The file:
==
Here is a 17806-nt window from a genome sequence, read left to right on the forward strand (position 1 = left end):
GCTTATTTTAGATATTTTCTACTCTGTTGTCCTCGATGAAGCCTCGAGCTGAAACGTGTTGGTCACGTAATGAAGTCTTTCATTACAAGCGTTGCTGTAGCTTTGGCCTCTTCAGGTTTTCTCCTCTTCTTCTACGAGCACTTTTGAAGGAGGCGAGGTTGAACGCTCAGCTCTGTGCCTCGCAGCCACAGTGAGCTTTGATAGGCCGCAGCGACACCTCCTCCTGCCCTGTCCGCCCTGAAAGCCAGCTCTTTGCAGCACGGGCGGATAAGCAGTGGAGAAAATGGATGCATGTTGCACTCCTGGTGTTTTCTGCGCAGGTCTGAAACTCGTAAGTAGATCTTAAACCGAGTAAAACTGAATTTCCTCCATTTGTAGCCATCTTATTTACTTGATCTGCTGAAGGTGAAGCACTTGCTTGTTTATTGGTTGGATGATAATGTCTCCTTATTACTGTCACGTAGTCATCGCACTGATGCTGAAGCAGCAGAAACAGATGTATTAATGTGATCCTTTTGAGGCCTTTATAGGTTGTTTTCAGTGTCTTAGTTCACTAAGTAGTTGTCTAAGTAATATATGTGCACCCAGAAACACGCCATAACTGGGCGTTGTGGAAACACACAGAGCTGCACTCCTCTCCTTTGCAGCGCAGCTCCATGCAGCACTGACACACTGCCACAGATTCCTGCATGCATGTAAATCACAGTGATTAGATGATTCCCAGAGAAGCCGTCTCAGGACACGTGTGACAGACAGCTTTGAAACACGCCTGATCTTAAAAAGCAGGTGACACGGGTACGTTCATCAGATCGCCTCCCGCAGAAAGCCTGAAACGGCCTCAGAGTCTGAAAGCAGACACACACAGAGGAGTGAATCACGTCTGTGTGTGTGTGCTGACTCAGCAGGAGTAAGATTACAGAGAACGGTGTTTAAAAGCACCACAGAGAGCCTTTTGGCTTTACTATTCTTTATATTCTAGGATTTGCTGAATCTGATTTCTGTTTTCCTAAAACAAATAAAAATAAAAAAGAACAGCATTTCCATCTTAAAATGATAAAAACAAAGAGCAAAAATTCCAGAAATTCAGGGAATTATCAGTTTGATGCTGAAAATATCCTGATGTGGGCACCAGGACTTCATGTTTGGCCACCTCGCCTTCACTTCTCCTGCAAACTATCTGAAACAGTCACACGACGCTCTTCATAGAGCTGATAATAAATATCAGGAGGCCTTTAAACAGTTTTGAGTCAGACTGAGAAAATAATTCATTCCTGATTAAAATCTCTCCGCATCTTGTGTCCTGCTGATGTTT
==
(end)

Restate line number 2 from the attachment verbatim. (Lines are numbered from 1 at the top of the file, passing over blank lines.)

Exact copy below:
GCTTATTTTAGATATTTTCTACTCTGTTGTCCTCGATGAAGCCTCGAGCTGAAACGTGTTGGTCACGTAATGAAGTCTTTCATTACAAGCGTTGCTGTAGCTTTGGCCTCTTCAGGTTTTCTCCTCTTCTTCTACGAGCACTTTTGAAGGAGGCGAGGTTGAACGCTCAGCTCTGTGCCTCGCAGCCACAGTGAGCTTTGATAGGCCGCAGCGACACCTCCTCCTGCCCTGTCCGCCCTGAAAGCCAGCTCTTTGCAGCACGGGCGGATAAGCAGTGGAGAAAATGGATGCATGTTGCACTCCTGGTGTTTTCTGCGCAGGTCTGAAACTCGTAAGTAGATCTTAAACCGAGTAAAACTGAATTTCCTCCATTTGTAGCCATCTTATTTACTTGATCTGCTGAAGGTGAAGCACTTGCTTGTTTATTGGTTGGATGATAATGTCTCCTTATTACTGTCACGTAGTCATCGCACTGATGCTGAAGCAGCAGAAACAGATGTATTAATGTGATCCTTTTGAGGCCTTTATAGGTTGTTTTCAGTGTCTTAGTTCACTAAGTAGTTGTCTAAGTAATATATGTGCACCCAGAAACACGCCATAACTGGGCGTTGTGGAAACACACAGAGCTGCACTCCTCTCCTTTGCAGCGCAGCTCCATGCAGCACTGACACACTGCCACAGATTCCTGCATGCATGTAAATCACAGTGATTAGATGATTCCCAGAGAAGCCGTCTCAGGACACGTGTGACAGACAGCTTTGAAACACGCCTGATCTTAAAAAGCAGGTGACACGGGTACGTTCATCAGATCGCCTCCCGCAGAAAGCCTGAAACGGCCTCAGAGTCTGAAAGCAGACACACACAGAGGAGTGAATCACGTCTGTGTGTGTGTGCTGACTCAGCAGGAGTAAGATTACAGAGAACGGTGTTTAAAAGCACCACAGAGAGCCTTTTGGCTTTACTATTCTTTATATTCTAGGATTTGCTGAATCTGATTTCTGTTTTCCTAAAACAAATAAAAATAAAAAAGAACAGCATTTCCATCTTAAAATGATAAAAACAAAGAGCAAAAATTCCAGAAATTCAGGGAATTATCAGTTTGATGCTGAAAATATCCTGATGTGGGCACCAGGACTTCATGTTTGGCCACCTCGCCTTCACTTCTCCTGCAAACTATCTGAAACAGTCACACGACGCTCTTCATAGAGCTGATAATAAATATCAGGAGGCCTTTAAACAGTTTTGAGTCAGACTGAGAAAATAATTCATTCCTGATTAAAATCTCTCCGCATCTTGTGTCCTGCTGATGTTT